In Kingston NJ, just across Carnegie Lake from Princeton, the ‘Mapleton Preserve‘ offers open space and a chance to connect to nature. The site was formerly part of the largest commercial nursery in the USA, ‘Princeton Nurseries‘. After its closure in 1995, a significant part of the Princeton Nurseries land was preserved. The 53 acre core of preserved area, including the most significant nursery buildings, became the Mapleton Preserve. The New Jersey Department of Environmental Protection and South Brunswick Township established the ‘Mapleton Preserve Commission’, to ensure that the land could be managed for recreation and conservation purposes, for passive recreation, historic preservation, and nature preserve purposes, as well as historic agricultural and horticultural activities. In order to meet the goals set for the Preserve, the Commission developed a creative plan for development to preserve the historic landscape including its buildings. This week, however, the redevelopment proposal was withdrawn after substantial local opposition, and the historic warehouse buildings now face demolition.
Princeton Nurseries was established by William Flemer in 1913. After choosing an area to the south of the newly-completed Lake Carnegie, Flemer purchased four farms and grew the operation into an agricultural powerhouse. Several new cultivars were begun, including the disease-resistant ‘Princeton’ Elm, the ‘October Glory’ Maple, and the ‘Snow Queen’ Hydrangea. Princeton Nurseries became a key part of the local economy, until the company closed its Kingston site in 1995. After a concerted effort by local groups, South Brunswick Township, and NJ DEP, 186 acres were preserved and are now co-owned by the State and Township. The site was added to the National Register of Historic Places last year. The disused buildings, which form a key part of the historic site, require significant investment to be properly restored. As neither the State nor South Brunswick Township was able to provide this investment, the Mapleton Preserve Commission drew up a ‘Management Plan’ to try to preserve the historic character of the former nurseries.
Drawing on the experience of historic preservation at other sites in New Jersey, in particular Sandy Hook National Park, the Mapleton Commission developed a process leading to a request for proposal (RFP) to redevelop the historic Princeton Nurseries warehouses. The RFP was open to for-profit or non-profit companies, and other agricultural-based related uses, but only one applicant submitted a viable proposal. Old York Cellars, a New Jersey winery, offered to repurpose the historic buildings as a winery. The Nursery Lands would once again have an agricultural purpose – for growing grapes – and the remaining historic buildings would be restored for tastings and interpretative guides to the open space. Old York Cellars also promised to maintain and upgrade public paths throughout the former Nursery Lands, ensuring that the landscape would be preserved and improved for long term public access.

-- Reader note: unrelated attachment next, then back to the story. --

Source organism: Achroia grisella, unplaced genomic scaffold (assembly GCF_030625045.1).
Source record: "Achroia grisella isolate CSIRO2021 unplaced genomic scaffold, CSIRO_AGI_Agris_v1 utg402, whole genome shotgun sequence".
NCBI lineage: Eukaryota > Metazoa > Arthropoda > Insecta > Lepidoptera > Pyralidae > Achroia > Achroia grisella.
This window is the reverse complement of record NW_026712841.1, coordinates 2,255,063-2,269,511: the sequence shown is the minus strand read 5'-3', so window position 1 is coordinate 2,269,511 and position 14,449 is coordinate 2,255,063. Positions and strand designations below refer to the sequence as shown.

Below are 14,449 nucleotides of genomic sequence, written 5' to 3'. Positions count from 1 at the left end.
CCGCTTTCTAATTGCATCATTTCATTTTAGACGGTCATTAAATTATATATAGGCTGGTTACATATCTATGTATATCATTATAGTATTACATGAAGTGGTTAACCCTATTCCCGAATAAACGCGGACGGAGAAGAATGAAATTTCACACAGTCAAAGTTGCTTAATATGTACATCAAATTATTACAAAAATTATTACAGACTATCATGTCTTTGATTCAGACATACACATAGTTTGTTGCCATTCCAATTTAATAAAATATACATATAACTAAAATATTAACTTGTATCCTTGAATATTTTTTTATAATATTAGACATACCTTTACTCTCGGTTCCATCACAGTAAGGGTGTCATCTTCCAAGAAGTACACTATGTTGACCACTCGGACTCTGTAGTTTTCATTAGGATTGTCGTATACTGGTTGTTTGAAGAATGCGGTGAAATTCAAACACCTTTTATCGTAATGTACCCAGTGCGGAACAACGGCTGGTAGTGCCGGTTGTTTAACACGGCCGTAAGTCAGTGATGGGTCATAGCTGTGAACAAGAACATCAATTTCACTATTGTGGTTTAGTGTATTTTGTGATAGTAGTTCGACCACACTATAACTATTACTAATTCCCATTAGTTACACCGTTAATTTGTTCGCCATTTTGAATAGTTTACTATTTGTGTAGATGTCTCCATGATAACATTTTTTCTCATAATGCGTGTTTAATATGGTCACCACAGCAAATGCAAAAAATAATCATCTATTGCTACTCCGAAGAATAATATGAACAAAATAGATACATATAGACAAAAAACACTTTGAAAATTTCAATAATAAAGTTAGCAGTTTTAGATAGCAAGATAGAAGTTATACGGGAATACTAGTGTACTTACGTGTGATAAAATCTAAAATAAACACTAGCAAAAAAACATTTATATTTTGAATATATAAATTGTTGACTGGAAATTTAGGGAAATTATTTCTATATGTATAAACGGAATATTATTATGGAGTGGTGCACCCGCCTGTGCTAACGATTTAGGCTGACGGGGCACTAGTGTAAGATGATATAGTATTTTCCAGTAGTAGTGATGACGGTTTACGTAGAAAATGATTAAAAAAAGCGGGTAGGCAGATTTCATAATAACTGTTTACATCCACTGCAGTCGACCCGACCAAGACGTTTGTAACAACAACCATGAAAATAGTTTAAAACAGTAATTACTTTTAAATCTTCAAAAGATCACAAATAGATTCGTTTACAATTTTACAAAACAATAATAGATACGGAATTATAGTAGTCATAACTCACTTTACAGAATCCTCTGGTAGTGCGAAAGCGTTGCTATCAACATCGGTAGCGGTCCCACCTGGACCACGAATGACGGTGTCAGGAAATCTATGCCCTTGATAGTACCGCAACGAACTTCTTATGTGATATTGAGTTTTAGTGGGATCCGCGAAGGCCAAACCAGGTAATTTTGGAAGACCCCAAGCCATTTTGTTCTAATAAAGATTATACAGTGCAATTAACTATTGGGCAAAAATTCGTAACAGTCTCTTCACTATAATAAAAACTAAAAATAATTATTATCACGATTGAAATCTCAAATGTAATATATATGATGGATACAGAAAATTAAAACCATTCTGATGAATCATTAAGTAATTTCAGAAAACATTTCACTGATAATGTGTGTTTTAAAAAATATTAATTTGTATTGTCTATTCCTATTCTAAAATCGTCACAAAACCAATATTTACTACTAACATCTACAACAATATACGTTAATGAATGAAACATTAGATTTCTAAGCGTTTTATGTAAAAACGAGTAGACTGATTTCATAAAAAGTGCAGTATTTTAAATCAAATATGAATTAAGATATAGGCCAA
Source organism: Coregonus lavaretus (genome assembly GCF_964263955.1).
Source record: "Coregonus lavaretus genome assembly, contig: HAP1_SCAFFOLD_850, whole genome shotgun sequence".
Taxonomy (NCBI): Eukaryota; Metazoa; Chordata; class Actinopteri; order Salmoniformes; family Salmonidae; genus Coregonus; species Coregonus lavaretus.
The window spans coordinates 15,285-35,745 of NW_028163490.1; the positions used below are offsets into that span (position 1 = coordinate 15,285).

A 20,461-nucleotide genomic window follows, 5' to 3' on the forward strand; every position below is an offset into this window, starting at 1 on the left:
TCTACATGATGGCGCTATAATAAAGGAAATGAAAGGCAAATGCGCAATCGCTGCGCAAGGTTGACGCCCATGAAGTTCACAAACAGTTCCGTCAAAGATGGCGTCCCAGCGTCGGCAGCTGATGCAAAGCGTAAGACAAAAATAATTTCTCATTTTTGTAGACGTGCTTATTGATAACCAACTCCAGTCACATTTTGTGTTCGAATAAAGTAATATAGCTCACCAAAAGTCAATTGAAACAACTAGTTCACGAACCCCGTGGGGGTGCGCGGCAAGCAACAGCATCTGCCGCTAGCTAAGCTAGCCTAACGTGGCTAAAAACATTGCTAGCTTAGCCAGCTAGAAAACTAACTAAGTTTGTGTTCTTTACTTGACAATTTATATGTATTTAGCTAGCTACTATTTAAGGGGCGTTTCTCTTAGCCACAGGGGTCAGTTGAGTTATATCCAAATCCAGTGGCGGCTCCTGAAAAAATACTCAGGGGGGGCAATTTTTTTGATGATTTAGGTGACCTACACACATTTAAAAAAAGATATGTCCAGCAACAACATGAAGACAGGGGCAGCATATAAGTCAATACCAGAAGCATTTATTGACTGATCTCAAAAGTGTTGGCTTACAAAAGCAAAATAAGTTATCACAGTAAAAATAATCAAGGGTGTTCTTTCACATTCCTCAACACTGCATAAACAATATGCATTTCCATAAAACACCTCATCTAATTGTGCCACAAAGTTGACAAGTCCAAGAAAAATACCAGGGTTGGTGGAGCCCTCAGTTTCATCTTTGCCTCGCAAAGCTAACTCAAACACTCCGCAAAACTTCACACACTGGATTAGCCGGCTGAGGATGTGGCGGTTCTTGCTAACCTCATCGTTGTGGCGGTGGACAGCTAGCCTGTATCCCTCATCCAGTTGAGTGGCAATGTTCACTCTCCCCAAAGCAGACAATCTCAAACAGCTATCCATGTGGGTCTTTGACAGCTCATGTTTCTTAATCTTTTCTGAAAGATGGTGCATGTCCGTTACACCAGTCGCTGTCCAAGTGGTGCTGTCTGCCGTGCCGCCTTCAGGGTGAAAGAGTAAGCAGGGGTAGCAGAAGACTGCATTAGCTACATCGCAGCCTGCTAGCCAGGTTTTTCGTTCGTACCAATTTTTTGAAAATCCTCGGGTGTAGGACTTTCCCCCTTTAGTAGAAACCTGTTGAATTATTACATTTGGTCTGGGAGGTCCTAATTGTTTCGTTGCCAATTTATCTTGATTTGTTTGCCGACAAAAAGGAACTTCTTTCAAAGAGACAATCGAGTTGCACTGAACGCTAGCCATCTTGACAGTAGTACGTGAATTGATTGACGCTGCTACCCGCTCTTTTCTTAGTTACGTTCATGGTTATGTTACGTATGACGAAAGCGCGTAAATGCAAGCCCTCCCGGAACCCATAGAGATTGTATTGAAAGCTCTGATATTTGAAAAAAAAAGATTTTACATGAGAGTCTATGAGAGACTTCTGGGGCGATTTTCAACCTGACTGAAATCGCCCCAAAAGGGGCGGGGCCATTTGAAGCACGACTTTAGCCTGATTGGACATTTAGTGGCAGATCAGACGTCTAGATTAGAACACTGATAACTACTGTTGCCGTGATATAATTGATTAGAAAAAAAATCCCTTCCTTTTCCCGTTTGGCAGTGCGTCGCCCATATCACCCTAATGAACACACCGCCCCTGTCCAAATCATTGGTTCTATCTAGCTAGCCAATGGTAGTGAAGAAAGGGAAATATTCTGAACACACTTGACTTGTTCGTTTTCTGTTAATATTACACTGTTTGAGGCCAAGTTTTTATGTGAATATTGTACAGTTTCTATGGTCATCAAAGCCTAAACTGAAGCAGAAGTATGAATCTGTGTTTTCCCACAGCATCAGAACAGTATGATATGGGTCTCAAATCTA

According to the Old York Cellars Proposal, the remaining buildings, which are currently fenced off, would be re-opened to the public and restored. The Mapleton Commission was very interested in the proposal, but some found it too ambitious. Old York Cellars offered to downsize the plan. Based on the changes, the Commission recommended the plan to NJ DEP and South Brunswick Township, as a suitable way to preserve the historic buildings and landscape. Negotiators from NJDEP and the Township met, but those from the Township still found the plan too big, so Old York Cellars again offered to reduce the size and scope of the proposal. The newly-revised plan was passed to NJ DEP and South Brunswick Council for approval.
During this time, neighbors learned about the proposed redevelopment, and began a campaign to block it. Complaining about traffic and commercialization of open space, they launched a petition at change.org that has reached almost 2,000 signatures. The ‘Conserve the Preserve‘ coalition has claimed that the preserved open space was always intended for passive use, however uses related to agriculture are permitted and even encouraged by the New Jersey Green Acres program. Opponents have also argued that redevelopment risks releasing hazardous materials into the environment, but the New Jersey Department of Environmental Protection required site testing and remediation of all contamination before taking ownership of the property. Nonetheless, the scale of opposition persuaded South Brunswick Council to reject the most recent redevelopment proposal and as a result, Old York Cellars has withdrawn its redevelopment proposal.
Robert von Zumbusch, a local champion of historic and open space preservation, and Chair of the Mapleton Preserve Commission, expressed regret about the denial of the ‘thoughtful proposal’ which was intended to preserve the historic buildings and cultural landscape. Von Zumbusch said that the developer “was treated very unfairly” by misleading information circulated by opponents of the project. He said that that the historic warehouses are now certain to be demolished, at taxpayer expense, because no alternative plan for their preservation is available. The character of the site as an important horticultural enterprise of national significance risks being mostly lost, as invasive species infiltrate the landscape. Neighbors may not care, as long as nothing is built on the site, but the Princeton area looks set to lose a a National Register historic landscape that contributed to the character of the local area for many decades.